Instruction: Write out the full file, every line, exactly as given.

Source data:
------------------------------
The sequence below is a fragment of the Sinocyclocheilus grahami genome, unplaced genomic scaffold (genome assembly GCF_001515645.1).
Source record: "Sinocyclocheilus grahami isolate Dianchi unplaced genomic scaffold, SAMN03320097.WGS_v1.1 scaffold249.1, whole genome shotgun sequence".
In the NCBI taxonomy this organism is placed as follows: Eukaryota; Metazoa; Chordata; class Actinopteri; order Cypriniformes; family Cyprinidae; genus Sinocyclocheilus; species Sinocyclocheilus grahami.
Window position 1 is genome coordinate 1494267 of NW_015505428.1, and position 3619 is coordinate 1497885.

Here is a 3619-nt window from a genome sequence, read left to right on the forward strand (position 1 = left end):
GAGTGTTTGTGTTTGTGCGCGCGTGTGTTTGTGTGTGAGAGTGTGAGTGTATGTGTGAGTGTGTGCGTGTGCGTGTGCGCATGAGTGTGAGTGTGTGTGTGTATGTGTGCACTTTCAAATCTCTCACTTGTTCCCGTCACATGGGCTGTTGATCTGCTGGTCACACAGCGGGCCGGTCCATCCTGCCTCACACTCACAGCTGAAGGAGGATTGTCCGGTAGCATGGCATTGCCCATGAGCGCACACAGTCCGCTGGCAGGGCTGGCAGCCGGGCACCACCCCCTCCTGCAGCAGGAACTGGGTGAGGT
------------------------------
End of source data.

The sequence below is a fragment of the Sinocyclocheilus grahami genome, unplaced genomic scaffold (genome assembly GCF_001515645.1).
Source record: "Sinocyclocheilus grahami isolate Dianchi unplaced genomic scaffold, SAMN03320097.WGS_v1.1 scaffold249.1, whole genome shotgun sequence".
In the NCBI taxonomy this organism is placed as follows: Eukaryota; Metazoa; Chordata; class Actinopteri; order Cypriniformes; family Cyprinidae; genus Sinocyclocheilus; species Sinocyclocheilus grahami.
Window position 1 is genome coordinate 1494267 of NW_015505428.1, and position 3619 is coordinate 1497885.

Here is a 3619-nt window from a genome sequence, read left to right on the forward strand (position 1 = left end):
GAGTGTTTGTGTTTGTGCGCGCGTGTGTTTGTGTGTGAGAGTGTGAGTGTATGTGTGAGTGTGTGCGTGTGCGTGTGCGCATGAGTGTGAGTGTGTGTGTGTATGTGTGCACTTTCAAATCTCTCACTTGTTCCCGTCACATGGGCTGTTGATCTGCTGGTCACACAGCGGGCCGGTCCATCCTGCCTCACACTCACAGCTGAAGGAGGATTGTCCGGTAGCATGGCATTGCCCATGAGCGCACACAGTCCGCTGGCAGGGCTGGCAGCCGGGCACCACCCCCTCCTGCAGCAGGAACTGGGTGAGGT